If you haven’t heard of Niko Goodrum before, I can’t blame you. He got a cup of coffee with the Twins in 2017 before signing with the Tigers after the Twins released him, and he delivered a solid if uninspiring 2018 (103 wRC+ in 492 PA, 1.1 WAR) while playing across the diamond. He’s been excellent to start this year, putting up a 132 wRC+ with nearly as many walks as strikeouts while batting cleanup and playing both centerfield and first base. Now you, the sophisticated FanGraphs reader, are no dummy. You know that a 132 wRC+ a few weeks into the season isn’t all that outrageous. It’s above average, sure, but no one’s going to lose their mind over it. What makes me so sure Niko Goodrum is amazing all of the sudden?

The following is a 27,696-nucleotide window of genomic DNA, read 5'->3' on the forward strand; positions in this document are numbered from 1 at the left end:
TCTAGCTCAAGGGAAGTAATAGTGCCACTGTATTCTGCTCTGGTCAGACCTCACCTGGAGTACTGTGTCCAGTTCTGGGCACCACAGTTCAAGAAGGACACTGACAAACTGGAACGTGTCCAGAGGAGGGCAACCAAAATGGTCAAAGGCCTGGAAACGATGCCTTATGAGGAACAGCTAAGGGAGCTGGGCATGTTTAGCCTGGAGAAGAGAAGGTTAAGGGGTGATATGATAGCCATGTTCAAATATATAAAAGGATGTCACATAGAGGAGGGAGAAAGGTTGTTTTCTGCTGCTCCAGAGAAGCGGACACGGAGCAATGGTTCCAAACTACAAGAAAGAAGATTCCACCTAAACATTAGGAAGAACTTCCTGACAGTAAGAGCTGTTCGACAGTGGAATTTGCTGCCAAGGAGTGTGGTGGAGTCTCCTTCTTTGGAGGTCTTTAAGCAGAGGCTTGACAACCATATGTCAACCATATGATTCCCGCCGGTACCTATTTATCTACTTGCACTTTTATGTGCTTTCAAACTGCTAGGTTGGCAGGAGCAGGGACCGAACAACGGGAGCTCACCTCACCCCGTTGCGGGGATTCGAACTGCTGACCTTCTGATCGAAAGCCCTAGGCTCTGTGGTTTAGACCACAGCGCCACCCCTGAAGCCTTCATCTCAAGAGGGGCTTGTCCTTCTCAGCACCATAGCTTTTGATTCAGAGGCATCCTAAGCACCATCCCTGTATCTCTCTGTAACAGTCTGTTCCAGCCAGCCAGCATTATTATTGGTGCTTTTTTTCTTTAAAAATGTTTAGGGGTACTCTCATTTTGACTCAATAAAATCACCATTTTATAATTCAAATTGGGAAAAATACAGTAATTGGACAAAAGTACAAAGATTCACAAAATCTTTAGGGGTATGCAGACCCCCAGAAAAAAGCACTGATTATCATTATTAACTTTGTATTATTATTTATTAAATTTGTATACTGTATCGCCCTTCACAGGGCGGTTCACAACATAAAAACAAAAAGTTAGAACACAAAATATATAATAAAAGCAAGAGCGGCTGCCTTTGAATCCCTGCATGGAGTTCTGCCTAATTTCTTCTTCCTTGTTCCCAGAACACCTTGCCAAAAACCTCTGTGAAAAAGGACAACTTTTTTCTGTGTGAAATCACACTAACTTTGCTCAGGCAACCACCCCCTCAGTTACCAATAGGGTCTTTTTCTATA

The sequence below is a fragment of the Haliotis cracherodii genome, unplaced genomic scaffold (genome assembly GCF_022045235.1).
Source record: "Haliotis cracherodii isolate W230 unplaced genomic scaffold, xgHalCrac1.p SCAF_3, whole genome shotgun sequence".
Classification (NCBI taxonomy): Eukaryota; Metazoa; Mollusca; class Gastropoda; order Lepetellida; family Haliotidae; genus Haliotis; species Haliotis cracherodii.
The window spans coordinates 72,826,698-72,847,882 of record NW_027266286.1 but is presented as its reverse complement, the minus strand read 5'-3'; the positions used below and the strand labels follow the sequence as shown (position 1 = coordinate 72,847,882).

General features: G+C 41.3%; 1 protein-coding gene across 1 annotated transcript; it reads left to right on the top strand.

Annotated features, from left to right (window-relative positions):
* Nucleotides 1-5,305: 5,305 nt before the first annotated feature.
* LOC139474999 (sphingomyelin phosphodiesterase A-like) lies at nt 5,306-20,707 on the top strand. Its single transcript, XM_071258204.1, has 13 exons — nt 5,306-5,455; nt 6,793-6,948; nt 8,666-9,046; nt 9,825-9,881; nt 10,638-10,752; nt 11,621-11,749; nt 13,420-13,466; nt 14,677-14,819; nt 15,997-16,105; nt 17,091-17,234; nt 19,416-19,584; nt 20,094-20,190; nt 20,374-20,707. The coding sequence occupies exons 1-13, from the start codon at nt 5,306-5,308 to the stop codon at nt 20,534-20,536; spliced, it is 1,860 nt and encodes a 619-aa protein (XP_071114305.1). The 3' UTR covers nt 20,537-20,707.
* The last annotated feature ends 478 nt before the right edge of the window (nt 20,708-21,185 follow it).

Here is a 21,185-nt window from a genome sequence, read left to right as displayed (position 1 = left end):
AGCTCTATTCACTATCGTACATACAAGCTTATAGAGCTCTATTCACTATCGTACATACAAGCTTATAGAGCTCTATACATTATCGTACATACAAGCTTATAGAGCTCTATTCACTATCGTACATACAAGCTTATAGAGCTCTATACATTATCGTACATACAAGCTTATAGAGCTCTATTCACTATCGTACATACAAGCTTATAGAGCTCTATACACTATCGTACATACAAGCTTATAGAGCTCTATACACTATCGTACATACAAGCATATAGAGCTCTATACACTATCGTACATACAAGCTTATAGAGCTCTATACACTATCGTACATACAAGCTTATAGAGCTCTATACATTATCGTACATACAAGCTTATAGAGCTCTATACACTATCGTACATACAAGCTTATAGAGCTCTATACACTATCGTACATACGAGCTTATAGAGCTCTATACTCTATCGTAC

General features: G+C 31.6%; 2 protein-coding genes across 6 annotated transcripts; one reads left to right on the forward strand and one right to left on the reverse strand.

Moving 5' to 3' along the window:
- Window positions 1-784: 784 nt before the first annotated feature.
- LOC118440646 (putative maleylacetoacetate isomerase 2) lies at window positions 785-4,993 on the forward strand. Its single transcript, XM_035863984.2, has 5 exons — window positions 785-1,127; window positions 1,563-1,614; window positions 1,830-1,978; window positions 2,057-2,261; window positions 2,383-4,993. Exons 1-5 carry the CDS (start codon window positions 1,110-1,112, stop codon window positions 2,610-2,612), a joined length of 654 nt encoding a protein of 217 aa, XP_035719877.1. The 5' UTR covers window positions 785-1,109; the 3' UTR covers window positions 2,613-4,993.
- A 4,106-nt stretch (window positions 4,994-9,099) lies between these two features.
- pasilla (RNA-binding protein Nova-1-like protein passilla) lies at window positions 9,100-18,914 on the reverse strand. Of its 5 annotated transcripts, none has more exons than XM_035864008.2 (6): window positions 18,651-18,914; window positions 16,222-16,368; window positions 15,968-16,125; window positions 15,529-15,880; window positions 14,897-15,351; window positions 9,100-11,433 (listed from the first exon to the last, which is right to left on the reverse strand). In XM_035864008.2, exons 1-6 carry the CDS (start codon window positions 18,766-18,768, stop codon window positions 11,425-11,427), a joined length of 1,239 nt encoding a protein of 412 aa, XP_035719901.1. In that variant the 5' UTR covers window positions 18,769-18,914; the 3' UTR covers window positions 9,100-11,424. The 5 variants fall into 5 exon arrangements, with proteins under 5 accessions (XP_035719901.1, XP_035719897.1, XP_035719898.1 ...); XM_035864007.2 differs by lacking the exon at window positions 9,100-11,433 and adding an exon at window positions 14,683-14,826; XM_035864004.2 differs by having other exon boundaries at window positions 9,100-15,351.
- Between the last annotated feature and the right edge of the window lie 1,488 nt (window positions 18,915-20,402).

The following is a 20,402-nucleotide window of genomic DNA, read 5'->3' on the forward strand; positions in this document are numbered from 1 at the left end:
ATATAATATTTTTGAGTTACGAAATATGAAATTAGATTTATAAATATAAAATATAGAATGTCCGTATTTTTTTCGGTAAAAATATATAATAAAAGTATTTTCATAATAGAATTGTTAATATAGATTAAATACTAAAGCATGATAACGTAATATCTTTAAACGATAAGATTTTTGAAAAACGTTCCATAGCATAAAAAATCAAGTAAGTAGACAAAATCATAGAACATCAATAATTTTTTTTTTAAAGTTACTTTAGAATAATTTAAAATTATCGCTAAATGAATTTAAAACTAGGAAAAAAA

Well, first of all, I’m not sure! When Niko Goodrum started popping up on the various screens I use to look for exciting hitters, I mostly assumed I needed better tests. When I saw he was running a 41.7% line drive rate, I chalked it up to small-sample variance and moved on. If I got excited about every career minor leaguer who walked into a few line drives, I’d be calling for a new breakout every day. Look a little closer, though, and something surprising emerges: Goodrum is excelling in ways that don’t look fluky. It’s early, but I think the Tigers have found something.

Let’s start with the basics: Niko Goodrum has shown he can hit the ball hard. He hit 20 balls 105 mph or harder last year, topping out above 110 mph. That’s good territory to be in, especially in only 492 PA — notable names with similar numbers of 105+ mph hits per PA were Matt Carpenter, Jose Ramirez, Kris Bryant, and Miguel Cabrera. That’s important to what we’re talking about here, because if Goodrum didn’t have power to tap into, that would severely limit his upside.